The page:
The centrepiece of the public transport network is the London Underground, the oldest metro system in the world, upon which nearly 1 billion journeys are made each year.[24] The Underground serves the central area and most suburbs to the north of the Thames, whilst those to the south are served by an extensive suburban rail network. Commuter and intercity railways generally do not cross the city, instead running into fourteen terminal stations scattered around its historic centre. The London bus network caters for most local journeys and carries even more passengers than the Underground.

Although the vast majority of journeys involving central London are made by public transport, travel in outer London is car-dominated. An inner ring road (the North and South Circular) and an orbital motorway (the M25) are intersected by a number of busy radial routes — but very few motorways penetrate inner London. In 2003, the congestion charge was introduced to reduce traffic in the city centre. With a few exceptions, motorists are required to pay £8 per day to drive within a defined zone encompassing much of central London.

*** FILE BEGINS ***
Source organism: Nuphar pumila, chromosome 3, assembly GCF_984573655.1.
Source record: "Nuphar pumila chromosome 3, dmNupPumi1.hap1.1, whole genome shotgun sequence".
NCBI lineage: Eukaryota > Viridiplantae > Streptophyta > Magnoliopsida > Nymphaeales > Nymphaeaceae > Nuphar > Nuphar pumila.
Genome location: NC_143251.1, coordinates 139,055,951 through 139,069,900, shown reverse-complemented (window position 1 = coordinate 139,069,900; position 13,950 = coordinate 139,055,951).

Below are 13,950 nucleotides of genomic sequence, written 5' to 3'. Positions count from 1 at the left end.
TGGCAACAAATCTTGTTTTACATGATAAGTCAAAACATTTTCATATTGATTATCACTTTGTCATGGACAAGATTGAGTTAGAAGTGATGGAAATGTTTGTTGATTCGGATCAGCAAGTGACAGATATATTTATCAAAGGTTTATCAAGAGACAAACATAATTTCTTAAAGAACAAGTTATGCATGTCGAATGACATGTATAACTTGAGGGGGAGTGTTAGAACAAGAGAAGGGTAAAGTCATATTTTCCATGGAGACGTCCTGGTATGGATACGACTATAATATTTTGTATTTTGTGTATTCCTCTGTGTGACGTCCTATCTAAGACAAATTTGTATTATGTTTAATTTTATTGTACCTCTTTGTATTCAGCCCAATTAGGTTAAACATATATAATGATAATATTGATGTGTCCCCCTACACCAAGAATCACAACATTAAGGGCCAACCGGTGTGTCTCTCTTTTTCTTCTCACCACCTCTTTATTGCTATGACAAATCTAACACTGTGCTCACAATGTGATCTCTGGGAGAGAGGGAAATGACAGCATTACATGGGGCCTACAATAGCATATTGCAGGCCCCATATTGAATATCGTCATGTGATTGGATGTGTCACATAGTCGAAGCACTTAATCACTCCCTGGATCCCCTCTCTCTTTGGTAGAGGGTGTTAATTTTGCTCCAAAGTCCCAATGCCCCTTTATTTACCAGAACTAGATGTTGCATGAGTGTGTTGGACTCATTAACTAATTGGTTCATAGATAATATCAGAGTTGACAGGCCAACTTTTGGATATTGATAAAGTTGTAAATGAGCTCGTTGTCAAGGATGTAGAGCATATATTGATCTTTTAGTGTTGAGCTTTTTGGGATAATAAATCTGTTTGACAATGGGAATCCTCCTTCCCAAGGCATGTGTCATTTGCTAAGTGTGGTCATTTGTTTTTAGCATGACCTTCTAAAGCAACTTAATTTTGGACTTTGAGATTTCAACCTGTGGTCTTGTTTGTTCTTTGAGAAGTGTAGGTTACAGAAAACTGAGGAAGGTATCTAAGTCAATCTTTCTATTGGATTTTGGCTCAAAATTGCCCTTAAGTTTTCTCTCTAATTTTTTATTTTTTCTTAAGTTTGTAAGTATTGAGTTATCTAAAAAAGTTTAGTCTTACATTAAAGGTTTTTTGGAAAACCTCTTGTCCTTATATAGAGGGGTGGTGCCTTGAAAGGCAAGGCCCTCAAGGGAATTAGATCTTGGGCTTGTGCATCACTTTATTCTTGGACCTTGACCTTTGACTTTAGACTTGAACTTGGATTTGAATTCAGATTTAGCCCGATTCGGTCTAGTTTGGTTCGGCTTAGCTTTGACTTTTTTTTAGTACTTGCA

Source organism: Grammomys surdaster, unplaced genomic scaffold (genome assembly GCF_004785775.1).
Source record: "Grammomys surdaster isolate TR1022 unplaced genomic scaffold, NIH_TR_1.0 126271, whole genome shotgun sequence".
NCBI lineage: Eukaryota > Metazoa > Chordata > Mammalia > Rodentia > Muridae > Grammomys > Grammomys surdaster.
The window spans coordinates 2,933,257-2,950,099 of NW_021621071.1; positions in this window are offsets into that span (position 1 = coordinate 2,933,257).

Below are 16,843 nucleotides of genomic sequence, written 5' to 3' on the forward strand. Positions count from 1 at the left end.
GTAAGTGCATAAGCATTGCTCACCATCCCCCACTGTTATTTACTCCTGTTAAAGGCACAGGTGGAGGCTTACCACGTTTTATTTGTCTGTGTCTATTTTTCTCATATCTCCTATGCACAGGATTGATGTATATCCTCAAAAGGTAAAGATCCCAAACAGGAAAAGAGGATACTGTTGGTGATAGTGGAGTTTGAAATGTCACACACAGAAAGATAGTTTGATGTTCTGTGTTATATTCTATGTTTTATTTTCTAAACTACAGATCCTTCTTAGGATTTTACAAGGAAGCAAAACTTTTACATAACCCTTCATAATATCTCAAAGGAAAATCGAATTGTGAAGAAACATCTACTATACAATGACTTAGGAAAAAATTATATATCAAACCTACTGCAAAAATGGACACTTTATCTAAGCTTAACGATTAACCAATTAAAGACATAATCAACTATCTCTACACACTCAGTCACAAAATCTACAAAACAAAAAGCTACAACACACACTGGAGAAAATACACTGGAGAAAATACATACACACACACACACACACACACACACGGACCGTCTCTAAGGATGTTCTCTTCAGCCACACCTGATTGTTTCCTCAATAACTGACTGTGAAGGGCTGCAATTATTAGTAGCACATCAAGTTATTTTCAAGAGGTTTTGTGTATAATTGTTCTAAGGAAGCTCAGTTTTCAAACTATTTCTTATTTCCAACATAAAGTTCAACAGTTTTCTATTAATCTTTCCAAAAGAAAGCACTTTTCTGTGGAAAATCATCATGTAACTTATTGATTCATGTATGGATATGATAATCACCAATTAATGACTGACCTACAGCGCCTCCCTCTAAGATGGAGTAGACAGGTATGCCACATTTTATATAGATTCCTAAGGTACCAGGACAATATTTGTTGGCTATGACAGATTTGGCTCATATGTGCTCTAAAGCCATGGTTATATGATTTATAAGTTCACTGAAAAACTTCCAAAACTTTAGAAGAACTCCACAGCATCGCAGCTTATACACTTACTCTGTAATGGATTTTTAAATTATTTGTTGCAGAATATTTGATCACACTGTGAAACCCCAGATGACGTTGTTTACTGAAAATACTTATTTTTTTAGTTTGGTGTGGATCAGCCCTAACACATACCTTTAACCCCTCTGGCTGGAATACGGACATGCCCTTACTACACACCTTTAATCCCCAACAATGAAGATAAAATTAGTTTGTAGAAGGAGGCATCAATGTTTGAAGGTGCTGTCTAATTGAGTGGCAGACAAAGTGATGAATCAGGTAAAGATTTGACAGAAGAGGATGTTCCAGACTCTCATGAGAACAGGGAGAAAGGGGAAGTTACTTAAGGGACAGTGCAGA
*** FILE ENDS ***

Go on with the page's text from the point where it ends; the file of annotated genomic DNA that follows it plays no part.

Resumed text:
London is an international transport hub, with five sizeable airports and a cross-channel rail service. Heathrow is the busiest airport in the world for international traffic; such traffic is also handled at Gatwick, whilst Stansted and Luton cater mostly for low-cost short-haul flights. London City, the smallest and most central airport, is focused on business travellers.[25] Eurostar trains link London Waterloo station with Lille and Paris in France, and Brussels in Belgium.

Main article: Education in London

The Royal School of Mines entrance at Imperial College London, part of the University of LondonLondon has the largest student population of any British city (about 378,000).[26] It is home to a diverse range of universities, colleges and schools, and is a centre of research and development. Most primary and secondary schools in London follow the same system as the rest of England.